Defense Stocks: Why Are Traders Nervous About Their Record High? -Euronews

Defense Stocks: Why Are Traders Nervous About Their Record High?  -Euronews

After a record upward trend of several months, European defense stocks experienced a sharp decline following Goldman Sachs’ overvaluation warning. The slowdown raises concerns that the sector’s uptrend is ending.


The defense sector has become one of the most successful over the past two years, boosted by the war between Ukraine and Russia. In particular, European defense and aerospace stocks have outperformed their U.S. counterparts, with shares of Germany’s largest arms maker, Rheinmetall, soaring around 540% since February 2022.

Other defense stocks, such as Britain’s largest aerospace maker, BAE Systems, and French defense group Safran, rose 114% and 176% over the same period.

However, the record run took a pause following a warning from investment bank Goldman Sachs over valuations, sparking concerns about a shake-up in the defense sector. But why are traders worried about their record?

Fears of overvaluation

According to Goldman Sachs, European defense stocks trade at a 45% premium to broader equity markets, suggesting potential overvaluation within the sector.

The Euro Stoxx Aerospace & Defense Index (SXPARO) has jumped around 194% since February 2022, while the Stoxx Europe 600 Index (SXXP) has increased by a more modest 24%.

The top 10 SXPARO components, including Airbus, Safran, BAE Systems, Rolls Royce GE, Rheinmetall, Thales, MTU Aero Engines, Melrose Industries, Leonardo and Saab B, have all outperformed the broader market over the past two years. This outperformance coincided with increased investor interest in defense and aerospace stocks in a context of increasing public budgets in this sector.

The price-to-earnings (P/E) ratios of some of these stocks, such as Rheinmetall and Safran, are around 45, significantly higher than the ratio of 15 for the SXXP and 22 for the European industrial sector. Therefore, traders have good reason to be cautious at such high multiples, and Goldman Sachs’ warning may have triggered profit-taking in the sector, leading to a sharp correction in European defense stocks.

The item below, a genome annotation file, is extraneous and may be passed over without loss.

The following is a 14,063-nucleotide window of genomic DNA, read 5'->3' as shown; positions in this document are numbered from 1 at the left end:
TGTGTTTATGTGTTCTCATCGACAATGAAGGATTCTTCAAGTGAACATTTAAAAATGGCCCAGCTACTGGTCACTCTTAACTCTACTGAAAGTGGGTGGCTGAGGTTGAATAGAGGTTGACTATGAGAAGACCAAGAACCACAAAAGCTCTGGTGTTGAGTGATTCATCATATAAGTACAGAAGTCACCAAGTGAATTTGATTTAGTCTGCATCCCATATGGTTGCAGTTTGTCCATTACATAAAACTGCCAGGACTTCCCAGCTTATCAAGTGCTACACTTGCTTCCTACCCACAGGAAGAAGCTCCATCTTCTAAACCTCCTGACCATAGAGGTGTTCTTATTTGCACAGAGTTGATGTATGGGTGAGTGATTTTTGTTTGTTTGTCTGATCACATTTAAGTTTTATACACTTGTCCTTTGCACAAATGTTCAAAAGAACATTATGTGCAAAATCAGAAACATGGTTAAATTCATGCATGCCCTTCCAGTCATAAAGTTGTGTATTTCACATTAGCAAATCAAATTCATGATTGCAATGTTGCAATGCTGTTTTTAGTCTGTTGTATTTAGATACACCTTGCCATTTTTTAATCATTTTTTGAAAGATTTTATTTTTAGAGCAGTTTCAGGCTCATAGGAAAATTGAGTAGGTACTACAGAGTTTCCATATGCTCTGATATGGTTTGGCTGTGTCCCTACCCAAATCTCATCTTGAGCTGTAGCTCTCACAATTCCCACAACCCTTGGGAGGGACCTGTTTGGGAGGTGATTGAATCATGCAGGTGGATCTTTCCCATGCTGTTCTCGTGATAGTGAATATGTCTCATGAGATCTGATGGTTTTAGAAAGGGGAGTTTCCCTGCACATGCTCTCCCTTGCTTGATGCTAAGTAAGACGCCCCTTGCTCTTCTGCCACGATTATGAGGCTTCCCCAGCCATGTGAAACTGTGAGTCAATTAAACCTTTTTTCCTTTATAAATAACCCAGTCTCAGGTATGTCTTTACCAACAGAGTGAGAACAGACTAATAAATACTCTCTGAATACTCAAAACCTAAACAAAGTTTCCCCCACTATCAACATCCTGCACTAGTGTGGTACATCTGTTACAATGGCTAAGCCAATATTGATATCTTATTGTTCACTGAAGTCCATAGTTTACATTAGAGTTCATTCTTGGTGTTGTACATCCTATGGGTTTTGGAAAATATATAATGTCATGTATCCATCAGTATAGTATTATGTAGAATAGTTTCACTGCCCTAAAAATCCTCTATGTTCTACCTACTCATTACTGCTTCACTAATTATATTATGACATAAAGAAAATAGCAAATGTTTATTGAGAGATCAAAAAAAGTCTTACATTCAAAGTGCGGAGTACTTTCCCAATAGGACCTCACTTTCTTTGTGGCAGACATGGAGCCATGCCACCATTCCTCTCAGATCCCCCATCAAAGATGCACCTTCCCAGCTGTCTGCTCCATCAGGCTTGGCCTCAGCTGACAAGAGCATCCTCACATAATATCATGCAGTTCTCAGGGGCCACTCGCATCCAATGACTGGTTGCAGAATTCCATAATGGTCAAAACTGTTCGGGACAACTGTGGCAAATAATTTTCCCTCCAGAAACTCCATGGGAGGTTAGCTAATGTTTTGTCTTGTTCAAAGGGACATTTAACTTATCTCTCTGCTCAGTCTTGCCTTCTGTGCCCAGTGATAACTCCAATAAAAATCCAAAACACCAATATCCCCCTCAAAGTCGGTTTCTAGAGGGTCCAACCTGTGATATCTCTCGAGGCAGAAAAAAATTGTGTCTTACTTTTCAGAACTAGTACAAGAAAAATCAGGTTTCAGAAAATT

However, the selloff raises another question: Has the bullish trend in these stocks ended here or is this just a temporary setback before a new bullish wave? The answer could depend on the growth prospects of individual companies, compared to their current stock valuations. Below is a look at the past performance and outlook of the two most valuable defense stocks in this group.

Rheinmetall expects its turnover to exceed 10 billion euros in 2024

Rheinmetall shares benefited the most from increased military spending in Europe, with its market value jumping to 22.69 billion euros from 4 billion euros two years ago. Its overall annual sales rose 12% to €7.2 billion, with its second division, arms and ammunition sales, jumping 29% to €1.8 billion in 2023, representing approximately 24% of its overall turnover.

Other major divisions, such as automotive systems and electronic solutions, grew 14% and 13% year-over-year. The company expects its sales to reach a record of more than 10 billion euros this year, a growth of 39%. This implies a growth rate more than three times higher than in 2023.

In addition, the company’s operating margin increased steadily to 12.8% in 2023, following 12% in 2022 and 10.5% in 2021. In its annual income statement, Rheinmetall expects this figure to reach between 14 % and 15% in 2024. Therefore, a multiple of 45 does not necessarily indicate significant overvaluation when considering its growth prospects.

Safran forecasts 18% growth in sales in 2024

In 2023, the overall turnover of French aerospace and defense group Safran increased by 22% compared to last year to reach 23.2 billion euros, with operating profit up by 31% to 3.1 billion euros. However, growth has slowed from the 25% annual increase recorded in 2022.

Sales were mainly driven by its civilian engines, particularly delivery of the LEAP, up 38% from 2022, while its military engines fell 18% in delivery in 2023. The company expects its figure business will reach 27.4 billion euros, an annual growth of 18%. % in 2024, suggesting a further slowdown in its sales in 2023. Therefore, Safran’s growth trajectory may not fully justify its current price-to-earnings ratio of 43.

European Union aims for higher defense budgets

However, current geopolitical tensions could continue to support the growth of the European defense sector. Average European defense spending stood at 1.6% of GDP last year, below NATO’s 2% target, which requires an increase in 2024.

In 2023, military spending increased by 4.5% compared to 2022 to reach a record 280 billion euros, and its amount will reach 350 euros in 2024, according to the President of the European Commission, Ursula von der Leyen.


Since Russian aggression against Ukraine in February 2022, 78% of defense acquisitions made by EU member states have come from outside the region, of which 63% have come from the United States.

At the start of March, the first-ever European defense industrial strategy set targets to purchase at least 40% of defense equipment collaboratively, at least half of the defense acquisition budget within the EU by 2030 and to reach 60% by 2035. It encourages member countries to “invest more, better, together and European”.


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